Clean up and ship out-- free. That's the offer being made by ARA Leisure Services on Lake Powell for this Saturday.
The company is offering the use of Lake Powell houseboats free to families, groups or clubs interested in the "Adopt-A-Canyon" clean-up program.The National Park Service will suggest canyons and provide trash bags. Parties will then be given a houseboat to help in their clean-up work.
For more information contact one of the four marinas - Wahweap (602-645-2433), Bullfrog (684-2233), Hall's Crossing (684-2261), or Hite (684-2278).
LAKE CLOSED TO FISHING - Electric Lake has been closed to all fishing. The emergency ban took effect last Saturday, and includes the lake and all tributaries.
According to Kevin Christopherson, Division of Wildlife Resources regional fisheries manager, the lake is the only source of Strawberry cutthroat trout eggs, "making this population of fish extremely important to the state's sport fisheries program.
"Five years of drought and reduced stream inflow have greatly impacted natural reproduction of cutthroat trout."
A sampling by the DWR has shown a drastic reduction in numbers of spawning adults over the past two years. The remaining spawning adults have therefore become vital to Utah's program.
He also noted that the situation has been aggravated by the decline in Scofield's fishery.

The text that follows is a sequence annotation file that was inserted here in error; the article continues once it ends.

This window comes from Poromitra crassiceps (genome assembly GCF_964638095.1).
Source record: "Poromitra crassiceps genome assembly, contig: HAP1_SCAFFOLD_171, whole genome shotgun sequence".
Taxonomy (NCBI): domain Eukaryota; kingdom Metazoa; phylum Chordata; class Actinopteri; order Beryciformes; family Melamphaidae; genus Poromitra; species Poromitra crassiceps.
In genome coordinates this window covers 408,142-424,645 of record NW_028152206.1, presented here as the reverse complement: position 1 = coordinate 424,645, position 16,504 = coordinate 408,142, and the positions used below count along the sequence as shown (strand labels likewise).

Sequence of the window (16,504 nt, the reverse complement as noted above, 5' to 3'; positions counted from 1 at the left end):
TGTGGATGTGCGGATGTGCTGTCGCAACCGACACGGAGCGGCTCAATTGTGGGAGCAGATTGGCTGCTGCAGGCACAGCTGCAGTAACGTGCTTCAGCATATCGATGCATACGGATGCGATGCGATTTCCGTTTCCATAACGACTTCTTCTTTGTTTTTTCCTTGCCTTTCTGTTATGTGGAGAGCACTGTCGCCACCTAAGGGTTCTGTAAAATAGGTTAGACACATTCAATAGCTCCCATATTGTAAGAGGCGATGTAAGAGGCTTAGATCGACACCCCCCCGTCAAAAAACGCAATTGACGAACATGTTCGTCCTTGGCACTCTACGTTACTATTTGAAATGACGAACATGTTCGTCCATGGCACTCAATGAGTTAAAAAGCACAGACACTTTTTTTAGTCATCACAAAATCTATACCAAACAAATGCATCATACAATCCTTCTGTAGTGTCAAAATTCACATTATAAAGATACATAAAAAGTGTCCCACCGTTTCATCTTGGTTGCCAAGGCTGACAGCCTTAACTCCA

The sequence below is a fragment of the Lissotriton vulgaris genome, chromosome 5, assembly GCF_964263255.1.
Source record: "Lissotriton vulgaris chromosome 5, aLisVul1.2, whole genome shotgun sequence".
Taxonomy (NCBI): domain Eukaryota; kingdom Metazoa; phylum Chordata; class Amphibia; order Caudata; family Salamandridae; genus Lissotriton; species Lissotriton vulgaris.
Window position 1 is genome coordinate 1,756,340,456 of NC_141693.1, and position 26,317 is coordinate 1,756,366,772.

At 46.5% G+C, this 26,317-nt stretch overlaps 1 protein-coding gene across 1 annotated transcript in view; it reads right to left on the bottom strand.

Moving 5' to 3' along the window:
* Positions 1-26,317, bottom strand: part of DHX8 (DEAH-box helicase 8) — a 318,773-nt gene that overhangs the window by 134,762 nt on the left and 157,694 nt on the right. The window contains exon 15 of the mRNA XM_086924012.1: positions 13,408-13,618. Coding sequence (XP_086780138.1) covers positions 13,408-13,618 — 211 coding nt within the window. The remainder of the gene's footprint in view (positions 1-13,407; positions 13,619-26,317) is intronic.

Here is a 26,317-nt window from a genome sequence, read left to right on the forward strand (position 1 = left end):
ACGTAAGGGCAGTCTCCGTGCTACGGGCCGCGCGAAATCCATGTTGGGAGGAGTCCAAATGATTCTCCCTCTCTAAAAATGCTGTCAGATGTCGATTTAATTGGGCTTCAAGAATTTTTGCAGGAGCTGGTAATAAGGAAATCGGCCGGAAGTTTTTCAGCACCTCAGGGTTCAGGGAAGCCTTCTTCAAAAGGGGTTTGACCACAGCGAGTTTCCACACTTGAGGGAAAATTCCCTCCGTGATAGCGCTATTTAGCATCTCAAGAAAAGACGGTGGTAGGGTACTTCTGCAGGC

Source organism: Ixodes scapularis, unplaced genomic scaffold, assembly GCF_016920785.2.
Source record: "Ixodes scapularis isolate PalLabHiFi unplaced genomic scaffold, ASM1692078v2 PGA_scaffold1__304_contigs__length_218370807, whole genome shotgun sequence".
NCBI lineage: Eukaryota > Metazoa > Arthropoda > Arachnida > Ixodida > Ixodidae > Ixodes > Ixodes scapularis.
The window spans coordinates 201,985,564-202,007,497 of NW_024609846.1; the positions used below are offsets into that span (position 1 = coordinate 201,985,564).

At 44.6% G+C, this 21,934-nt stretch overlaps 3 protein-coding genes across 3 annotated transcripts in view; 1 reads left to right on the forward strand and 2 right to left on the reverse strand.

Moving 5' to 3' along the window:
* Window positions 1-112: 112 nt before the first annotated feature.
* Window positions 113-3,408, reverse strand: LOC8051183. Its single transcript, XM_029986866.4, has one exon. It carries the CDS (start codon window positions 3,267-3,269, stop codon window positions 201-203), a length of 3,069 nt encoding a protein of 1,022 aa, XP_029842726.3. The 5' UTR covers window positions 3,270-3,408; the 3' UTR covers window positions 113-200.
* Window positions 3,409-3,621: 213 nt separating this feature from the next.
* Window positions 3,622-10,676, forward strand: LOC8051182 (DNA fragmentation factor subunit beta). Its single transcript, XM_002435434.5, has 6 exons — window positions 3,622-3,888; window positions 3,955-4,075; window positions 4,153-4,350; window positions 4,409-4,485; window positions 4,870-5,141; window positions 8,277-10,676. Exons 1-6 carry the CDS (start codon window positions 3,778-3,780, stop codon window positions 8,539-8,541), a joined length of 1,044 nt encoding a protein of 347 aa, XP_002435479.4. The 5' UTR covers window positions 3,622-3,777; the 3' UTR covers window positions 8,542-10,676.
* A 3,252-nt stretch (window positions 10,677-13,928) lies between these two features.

This month the DWR will set traps to collect spawning cutthroats. Biologist plan to strip up to 800,000 eggs.
TREATMENT SCHEDULED - The DWR plans to treat Scofield Reservoir in September.
Christopherson said the treatment is necessary to eliminate reproducing walleye, chubs and carp.
He said if left untreated, "It would only be a matter of time until walleye ruin the trout fishery."
The drought and low water quality have contributed to low survival of trout. Restocking will take place in the spring and fall of 1992. The reservoir will remain closed all of 1992 to allow the fishery to reestablish itself.
The U.S. Forest Service is interested in public comment on the project. Comments will be accepted at the Price Ranger District, 599 W. Price River Drive, Price, UT. 84501, through May 21.
IDAHO HUNT REPORT - How did Idaho hunters do on last year's deer and elk hunts. According to the Idaho Fish and Game, not as well as the previous year.
According to 1990 figures, mule deer made up 69 percent of the 72,100 deer harvested, whitetail the remaining 31 percent. Overall success was 42 percent, compared 56 percent the previous year.
While success was down, the number of hunters increased. The 154,500 hunters that went afield is 12,200 more than in 1989.
The lower harvest reflects stricter management goals.
Idaho hunters took 21,500 elk last season, which is 1,100 less than the previous year. Still, the success keeps Idaho in No. 2 for overall elk harvest. Colorado is No. 1.
Overall success was 28 percent, compared to 29 percent in 1989.
More than 653,000 hunter-days were spent hunting elk and 1,188,000 hunting deer in Idaho.